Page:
Scientific research builds on itself, so when past results cannot be reproduced, the foundations of science as we know it are called into question. Researchers understand this challenge on a personal level: according to one Nature survey, more than 70 percent report being unable to reproduce another scientist's experiments. On a larger scale, Amgen scientists illustrated that even high-profile, influential studies could be difficult to reproduce. While systematically attempting to confirm landmark, preclinical research in hematology and oncology, Amgen scientists found that they could only reproduce 6 out of 53 studies.
According to the Nature survey, this “reproducibility crisis” stems from systemic issues. However, advances in technology can integrate into the lab workflow to help researchers address challenges related to reproducibility. Connected instruments, for example, may help researchers to maintain complete, traceable, and shareable records of experiments with ease and efficiency.
A deep-seated problem
"Publish or perish" is a term that has been used to describe the high-pressure, competitive culture of academia in which a scientist’s value is highly weighed based on their publication record.
The increasingly rapid pace of scientific research, combined with larger amounts of data, means it’s now more important than ever that routine steps or small changes to protocols be automatically recorded to ease the researcher's task list. Issues that arise during the preparation and execution of an experiment accounts for about a tenth of the errors that contribute to irreproducibility, according to a Global Biological Standards Institute study. Moreover, because journals are often less willing to publish negative results, researchers may feel bullied into recording data from experiments they think worked.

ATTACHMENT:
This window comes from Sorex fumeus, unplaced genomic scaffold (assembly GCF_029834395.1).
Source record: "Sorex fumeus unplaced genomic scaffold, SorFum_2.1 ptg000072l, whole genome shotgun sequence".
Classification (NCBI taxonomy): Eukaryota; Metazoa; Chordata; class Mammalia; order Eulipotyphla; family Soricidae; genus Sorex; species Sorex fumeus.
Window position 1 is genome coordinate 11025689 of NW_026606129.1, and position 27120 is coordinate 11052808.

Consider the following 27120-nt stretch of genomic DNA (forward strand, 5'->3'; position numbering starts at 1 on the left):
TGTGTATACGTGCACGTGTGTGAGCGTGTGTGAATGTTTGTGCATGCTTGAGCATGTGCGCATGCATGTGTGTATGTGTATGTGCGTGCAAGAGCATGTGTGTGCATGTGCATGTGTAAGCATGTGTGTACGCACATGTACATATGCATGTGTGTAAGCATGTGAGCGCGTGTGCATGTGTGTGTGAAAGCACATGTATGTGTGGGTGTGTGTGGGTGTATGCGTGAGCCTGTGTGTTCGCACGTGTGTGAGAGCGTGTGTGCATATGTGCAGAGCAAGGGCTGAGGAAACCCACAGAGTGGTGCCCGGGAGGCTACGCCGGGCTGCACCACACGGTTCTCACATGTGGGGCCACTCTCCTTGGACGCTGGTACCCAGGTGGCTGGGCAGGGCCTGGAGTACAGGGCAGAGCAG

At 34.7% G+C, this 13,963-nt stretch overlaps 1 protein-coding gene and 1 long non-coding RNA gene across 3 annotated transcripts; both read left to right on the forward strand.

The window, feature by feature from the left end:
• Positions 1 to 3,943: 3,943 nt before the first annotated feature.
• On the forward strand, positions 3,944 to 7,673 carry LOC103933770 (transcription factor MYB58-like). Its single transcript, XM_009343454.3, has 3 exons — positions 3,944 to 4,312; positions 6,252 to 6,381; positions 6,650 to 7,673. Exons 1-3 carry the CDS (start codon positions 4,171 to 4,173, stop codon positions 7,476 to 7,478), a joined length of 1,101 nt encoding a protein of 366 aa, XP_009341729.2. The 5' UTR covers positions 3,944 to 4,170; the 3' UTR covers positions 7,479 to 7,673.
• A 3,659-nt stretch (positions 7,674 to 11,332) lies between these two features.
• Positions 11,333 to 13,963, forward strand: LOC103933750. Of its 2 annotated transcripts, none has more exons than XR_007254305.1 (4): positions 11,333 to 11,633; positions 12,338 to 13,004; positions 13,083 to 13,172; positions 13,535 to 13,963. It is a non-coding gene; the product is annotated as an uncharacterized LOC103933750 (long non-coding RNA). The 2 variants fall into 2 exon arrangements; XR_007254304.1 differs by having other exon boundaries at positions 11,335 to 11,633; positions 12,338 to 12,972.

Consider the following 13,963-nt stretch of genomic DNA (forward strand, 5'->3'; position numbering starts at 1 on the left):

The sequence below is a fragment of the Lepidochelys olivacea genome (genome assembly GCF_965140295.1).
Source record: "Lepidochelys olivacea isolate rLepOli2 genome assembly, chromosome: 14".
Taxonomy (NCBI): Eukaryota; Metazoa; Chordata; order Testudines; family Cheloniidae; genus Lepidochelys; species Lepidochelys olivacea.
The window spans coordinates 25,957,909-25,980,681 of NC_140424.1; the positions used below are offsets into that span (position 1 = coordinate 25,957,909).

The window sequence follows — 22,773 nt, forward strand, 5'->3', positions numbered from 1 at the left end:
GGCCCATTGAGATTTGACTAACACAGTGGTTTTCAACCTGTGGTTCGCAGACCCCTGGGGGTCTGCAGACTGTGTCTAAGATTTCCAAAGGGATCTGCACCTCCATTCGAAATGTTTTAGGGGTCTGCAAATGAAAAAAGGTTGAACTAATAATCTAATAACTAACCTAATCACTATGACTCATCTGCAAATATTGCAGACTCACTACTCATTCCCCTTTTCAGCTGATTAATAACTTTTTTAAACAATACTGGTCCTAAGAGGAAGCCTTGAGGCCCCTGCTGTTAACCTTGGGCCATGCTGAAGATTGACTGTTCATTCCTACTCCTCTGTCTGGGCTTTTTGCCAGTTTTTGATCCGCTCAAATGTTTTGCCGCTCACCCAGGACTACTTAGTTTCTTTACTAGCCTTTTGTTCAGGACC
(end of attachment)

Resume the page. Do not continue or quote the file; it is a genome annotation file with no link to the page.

The increasingly rapid pace of scientific research, combined with larger amounts of data, means it’s now more important than ever that routine steps or small changes to protocols be automatically recorded to ease the researcher's task list.
Most scientists also know the pain of trying to replicate an experiment conducted many years ago based solely on information contained in a lab notebook. However, few scientists operate with the expectation that their lab notebook will be referred to even a year or two in the future. With the pressure to publish so strong, finding the time to share protocols can be difficult. It often means sifting back through several lab notebooks, which contain numerous projects progressing simultaneously, looking for one day’s worth of notes. Each protocol is usually handwritten with lines crossed out, and notes in the margins, which means that a clean version of the protocol must be typed up for clarity, with any additional details and pointers remembered retrospectively. Recording and communicating experimental protocols is an essential part of being a scientist, but in this digital age, there must be a better way.
A complete digital record, enabled by technology